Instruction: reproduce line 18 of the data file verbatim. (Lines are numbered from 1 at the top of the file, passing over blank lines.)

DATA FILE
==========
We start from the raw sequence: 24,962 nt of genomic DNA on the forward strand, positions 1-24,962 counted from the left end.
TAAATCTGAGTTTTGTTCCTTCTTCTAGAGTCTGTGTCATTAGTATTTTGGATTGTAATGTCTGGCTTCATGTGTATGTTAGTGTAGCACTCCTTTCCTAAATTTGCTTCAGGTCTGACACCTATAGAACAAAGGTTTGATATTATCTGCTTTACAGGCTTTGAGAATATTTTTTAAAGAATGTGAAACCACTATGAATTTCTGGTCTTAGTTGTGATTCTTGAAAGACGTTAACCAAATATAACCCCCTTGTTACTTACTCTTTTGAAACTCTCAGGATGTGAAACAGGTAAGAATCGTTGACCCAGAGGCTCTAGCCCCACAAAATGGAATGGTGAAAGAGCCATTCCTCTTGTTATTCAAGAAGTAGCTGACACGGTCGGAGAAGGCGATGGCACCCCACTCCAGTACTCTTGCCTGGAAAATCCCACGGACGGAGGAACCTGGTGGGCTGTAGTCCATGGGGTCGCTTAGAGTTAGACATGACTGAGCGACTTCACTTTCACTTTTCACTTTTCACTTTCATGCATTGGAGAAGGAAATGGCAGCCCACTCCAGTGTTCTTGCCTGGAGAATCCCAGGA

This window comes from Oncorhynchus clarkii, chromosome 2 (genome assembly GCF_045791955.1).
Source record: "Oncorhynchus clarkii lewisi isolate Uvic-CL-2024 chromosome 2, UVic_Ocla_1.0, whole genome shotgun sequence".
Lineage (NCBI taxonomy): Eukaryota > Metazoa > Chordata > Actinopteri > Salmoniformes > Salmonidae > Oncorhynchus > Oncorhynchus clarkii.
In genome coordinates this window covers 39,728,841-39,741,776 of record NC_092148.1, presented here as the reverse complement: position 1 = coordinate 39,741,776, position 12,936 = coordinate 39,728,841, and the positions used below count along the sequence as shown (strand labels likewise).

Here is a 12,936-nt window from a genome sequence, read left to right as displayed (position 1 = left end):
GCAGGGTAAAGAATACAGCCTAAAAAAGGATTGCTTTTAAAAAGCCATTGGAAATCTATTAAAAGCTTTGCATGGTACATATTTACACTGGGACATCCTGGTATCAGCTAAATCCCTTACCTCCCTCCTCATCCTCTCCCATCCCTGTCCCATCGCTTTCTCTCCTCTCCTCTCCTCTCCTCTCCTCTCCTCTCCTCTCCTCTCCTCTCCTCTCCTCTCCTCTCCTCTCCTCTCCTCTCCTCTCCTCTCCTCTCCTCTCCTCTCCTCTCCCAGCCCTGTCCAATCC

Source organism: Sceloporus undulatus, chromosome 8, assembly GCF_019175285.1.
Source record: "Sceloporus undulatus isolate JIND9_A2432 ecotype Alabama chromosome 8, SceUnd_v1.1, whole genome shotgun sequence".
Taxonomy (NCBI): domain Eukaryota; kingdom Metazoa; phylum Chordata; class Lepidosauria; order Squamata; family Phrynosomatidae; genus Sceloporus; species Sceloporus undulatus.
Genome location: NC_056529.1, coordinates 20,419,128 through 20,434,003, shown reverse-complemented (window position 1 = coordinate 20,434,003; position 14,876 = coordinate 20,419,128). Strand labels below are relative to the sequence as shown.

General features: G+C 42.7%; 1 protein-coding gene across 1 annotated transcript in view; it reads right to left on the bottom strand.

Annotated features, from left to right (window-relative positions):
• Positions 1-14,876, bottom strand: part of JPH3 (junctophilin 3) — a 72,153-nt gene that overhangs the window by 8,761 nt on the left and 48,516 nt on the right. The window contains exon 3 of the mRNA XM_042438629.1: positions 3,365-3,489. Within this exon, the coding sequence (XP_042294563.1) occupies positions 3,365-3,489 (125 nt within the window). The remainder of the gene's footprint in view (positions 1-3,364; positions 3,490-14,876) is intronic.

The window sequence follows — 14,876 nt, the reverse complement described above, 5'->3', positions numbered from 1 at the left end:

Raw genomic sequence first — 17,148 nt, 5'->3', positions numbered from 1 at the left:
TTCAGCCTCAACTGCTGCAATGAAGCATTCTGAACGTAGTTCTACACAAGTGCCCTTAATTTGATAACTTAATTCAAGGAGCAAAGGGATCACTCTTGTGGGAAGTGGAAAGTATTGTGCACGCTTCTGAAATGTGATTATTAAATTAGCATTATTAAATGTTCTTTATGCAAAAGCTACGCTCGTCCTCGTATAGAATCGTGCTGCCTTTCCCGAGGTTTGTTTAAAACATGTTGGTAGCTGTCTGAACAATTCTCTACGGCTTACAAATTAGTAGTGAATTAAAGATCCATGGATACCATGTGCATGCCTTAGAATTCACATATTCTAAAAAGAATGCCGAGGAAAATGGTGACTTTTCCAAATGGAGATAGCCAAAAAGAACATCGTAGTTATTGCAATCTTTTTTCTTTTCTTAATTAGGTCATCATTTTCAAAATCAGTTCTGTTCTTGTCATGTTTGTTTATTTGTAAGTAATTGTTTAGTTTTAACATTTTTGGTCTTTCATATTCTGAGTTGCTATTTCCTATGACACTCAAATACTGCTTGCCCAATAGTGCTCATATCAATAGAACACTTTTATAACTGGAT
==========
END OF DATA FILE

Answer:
TTCAGCCTCAACTGCTGCAATGAAGCATTCTGAACGTAGTTCTACACAAGTGCCCTTAATTTGATAACTTAATTCAAGGAGCAAAGGGATCACTCTTGTGGGAAGTGGAAAGTATTGTGCACGCTTCTGAAATGTGATTATTAAATTAGCATTATTAAATGTTCTTTATGCAAAAGCTACGCTCGTCCTCGTATAGAATCGTGCTGCCTTTCCCGAGGTTTGTTTAAAACATGTTGGTAGCTGTCTGAACAATTCTCTACGGCTTACAAATTAGTAGTGAATTAAAGATCCATGGATACCATGTGCATGCCTTAGAATTCACATATTCTAAAAAGAATGCCGAGGAAAATGGTGACTTTTCCAAATGGAGATAGCCAAAAAGAACATCGTAGTTATTGCAATCTTTTTTCTTTTCTTAATTAGGTCATCATTTTCAAAATCAGTTCTGTTCTTGTCATGTTTGTTTATTTGTAAGTAATTGTTTAGTTTTAACATTTTTGGTCTTTCATATTCTGAGTTGCTATTTCCTATGACACTCAAATACTGCTTGCCCAATAGTGCTCATATCAATAGAACACTTTTATAACTGGAT